". . . But the past does not exist independently from the present. Indeed, the past is only past because there is a present, just as I can point to something over there only because I am here. But nothing is inherently over there or here. In that sense, the past has no content. The past -- or more accurately, pastness -- is a position. Thus, in no way can we identify the past as past." p. 15

". . . But we may want to keep in mind that deeds and words are not as distinguishable as often we presume. History does not belong only to its narrators, professional or amateur. While some of us debate what history is or was, others take it into their own hands." p. 153

Silencing the Past: Power and the Production of History (1995) by Michel-Rolph Trouillot

Thursday, April 30, 2020

Media vita in morte sumus

     . . . . Continuing Reading Aloud: Diaries of John Quincy Adams. 

We are in the middle of his presidency. Again, JQ's got us laughing like silly billies. It's April and he’s drawn inexorably to the Potomac, wondering if it isn’t really warm enough to doff all his clothes and jump in. He’s president so people are always coming to see him about something or other which interferes with what he considers he’s supposed to do (though not, evidently, getting entirely starkers in public to swim in that filthy Potomac), which is be alone and write, and / or, now, study Trees!

He has discovered trees and wants to know everything about them. This office, this living in the White House, is eating all his time for study, and there won't be enough time left in his life when it is finished to learn all needs to learn about Trees!

No wonder Louisa is so often alone in her room, “unwell.” But clearly he’s the sort who believes recording history takes precedence even over he himself in the process of making history.  Hilarious.

But, it can't be foreshadowing as this isn't fiction. He's writing his Diaries in real time. Additionally, for us, there is significance in his recording of the multiple stirrings by and about Andrew Jackson. Dear JQ should be paying better attention to these -- as he seems to be doing to the abomination of slavery that offends him more every day.  He seems to have no inkling that the way presidents are voted for is going to change, despite now dealing with Martin Van Buren. The worlds of politics as he's known them since at least a very young man, is changing. But, he, he's all a-twitter about his discovery of Trees.  No wonder he was gobsmacked by how the next election for POTUS turned out.

I finally concluded reading Ian Mortimer's biography of Edward III.  I'd begun this last year, always saving it, as we also do with JQA's Diaries, for times when nothing else appeals.  I was wondering what else I could slot into this space that would last so satisfactorily long as Edward III and the 14th C.  And it was here in the apartment, and gigantic, The Boundless Sea: A Human History of the Oceans, by David Abulafia.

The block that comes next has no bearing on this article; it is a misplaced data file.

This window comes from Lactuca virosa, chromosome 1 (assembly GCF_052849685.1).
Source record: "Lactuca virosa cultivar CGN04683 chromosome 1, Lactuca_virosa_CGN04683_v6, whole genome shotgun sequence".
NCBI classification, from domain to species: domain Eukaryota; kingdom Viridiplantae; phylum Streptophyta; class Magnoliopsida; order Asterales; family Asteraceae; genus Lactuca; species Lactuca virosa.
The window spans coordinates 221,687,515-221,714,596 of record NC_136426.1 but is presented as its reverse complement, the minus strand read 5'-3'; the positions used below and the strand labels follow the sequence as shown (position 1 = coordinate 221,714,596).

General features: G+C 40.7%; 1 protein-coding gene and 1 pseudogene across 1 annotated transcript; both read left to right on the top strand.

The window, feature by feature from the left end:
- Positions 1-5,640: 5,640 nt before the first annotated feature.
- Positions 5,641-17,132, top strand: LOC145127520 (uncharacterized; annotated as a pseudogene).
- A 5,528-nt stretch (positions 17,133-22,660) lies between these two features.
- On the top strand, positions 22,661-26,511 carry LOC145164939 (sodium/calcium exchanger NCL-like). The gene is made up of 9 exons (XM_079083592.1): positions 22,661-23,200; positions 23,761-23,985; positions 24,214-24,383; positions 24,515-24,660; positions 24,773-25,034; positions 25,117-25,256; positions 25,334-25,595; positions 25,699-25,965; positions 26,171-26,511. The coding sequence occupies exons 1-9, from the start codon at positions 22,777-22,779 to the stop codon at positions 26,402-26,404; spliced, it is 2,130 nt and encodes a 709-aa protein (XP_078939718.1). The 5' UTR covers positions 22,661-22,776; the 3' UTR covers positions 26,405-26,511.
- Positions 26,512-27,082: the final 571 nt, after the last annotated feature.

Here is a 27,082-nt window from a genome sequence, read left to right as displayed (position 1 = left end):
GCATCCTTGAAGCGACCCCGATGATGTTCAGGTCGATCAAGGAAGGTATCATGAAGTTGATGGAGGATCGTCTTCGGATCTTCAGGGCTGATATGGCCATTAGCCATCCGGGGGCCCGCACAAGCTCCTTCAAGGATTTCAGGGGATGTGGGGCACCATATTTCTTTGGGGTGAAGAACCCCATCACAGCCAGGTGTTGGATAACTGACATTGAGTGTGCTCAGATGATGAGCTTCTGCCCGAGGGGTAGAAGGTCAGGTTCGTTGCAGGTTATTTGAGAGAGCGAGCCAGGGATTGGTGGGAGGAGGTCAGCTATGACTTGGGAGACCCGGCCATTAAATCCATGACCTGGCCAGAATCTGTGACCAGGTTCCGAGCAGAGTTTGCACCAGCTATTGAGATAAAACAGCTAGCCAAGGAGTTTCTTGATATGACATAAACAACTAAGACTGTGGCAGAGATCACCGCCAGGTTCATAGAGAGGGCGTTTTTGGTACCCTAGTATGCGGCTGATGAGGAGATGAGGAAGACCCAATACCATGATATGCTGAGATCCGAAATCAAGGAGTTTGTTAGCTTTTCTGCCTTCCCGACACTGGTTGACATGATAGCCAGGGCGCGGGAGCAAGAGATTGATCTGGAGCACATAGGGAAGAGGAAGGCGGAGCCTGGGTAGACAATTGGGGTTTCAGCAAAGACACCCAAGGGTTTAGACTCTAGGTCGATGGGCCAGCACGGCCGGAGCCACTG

Stimulus, and, audio royality, chex, arrived today; the first via post office, and the second via email notification of direct deposit.

Bistro’s doors are open and action taking place inside, el V reported from going out for a breath of fresh air. The so familiar from so many years Chinese cook was sitting on our doorstep, smoking his break cigarette as I've seen him doing for so many years. Everyone in the Bistro family are fine and well, including the barista and wait staff, including brother, co-owner S, who was being given chemo and getting cosmetic surgery for the cancer on his cheekbone when this blew up. Some good news for a change!

Beloved B left a new batch of cornbread at our door (he has keys to the building and our mailbox and apartment).  I’m forcing him to use our laundry card to get his clothes washed this weekend!  So, including yesterday's grocery delivery of everything on the list, we are so fooded. It was advertised as on special, a 2 lb. bag of cleaned, split, cooked and large frozen shrimp!  We each ate three of those shrimp last night with the Spanish rice; they were y high quality: firm, textured, not in the least soggy. They went so well with the chili flakes among the herbs put into the Spanish Rice. So I made a much larger batch today to divide up among B, across the hall neighbor, and H, who is elderly, diabetic, just can't understand what is going on, can't cook, like mentally ill neighbor has none of the tools for cooking, and is dying not so slowly of loneliness.


Tore the month of April page off our wall calendars today.  How many more monthly pages will I tear off of 2020 before there is life outside this apartment for us?

I do fear though, for many of us, it will never be able to happen. Like the Bubonic Plague was never over for the vulnerable for nearly 300 years. The rich now experience with how they can deal with Covid-19.  Epidemic / Pandemic, etc. – it never changes whatever time of the world. The rich and powerful get away and sequester themselves in comfort, and are serviced by the poor and vulnerable. Like all the other of us nobodies, they get sick, they die, which is inconvenient and quite inconsiderate. Or with this one, even if recovering from the so-called mild forms can suffer kidney, heart, lung and many other ailments forever. Two of el V's students have gotten sick from it.  One fairly mild and recovered, sort of. The other just this week, and she's not doing well. They are both young, fit and healthy, or were.

We know certainly NYC will be pretty much locked down through May -- at least it should be -- though They Say that upstate, slowly, around May 15 maybe? They may begin to re-open some things in 'blocks', though certainly not the schools.

Gosh. Two months we've been living like this.  It's hard to believe.

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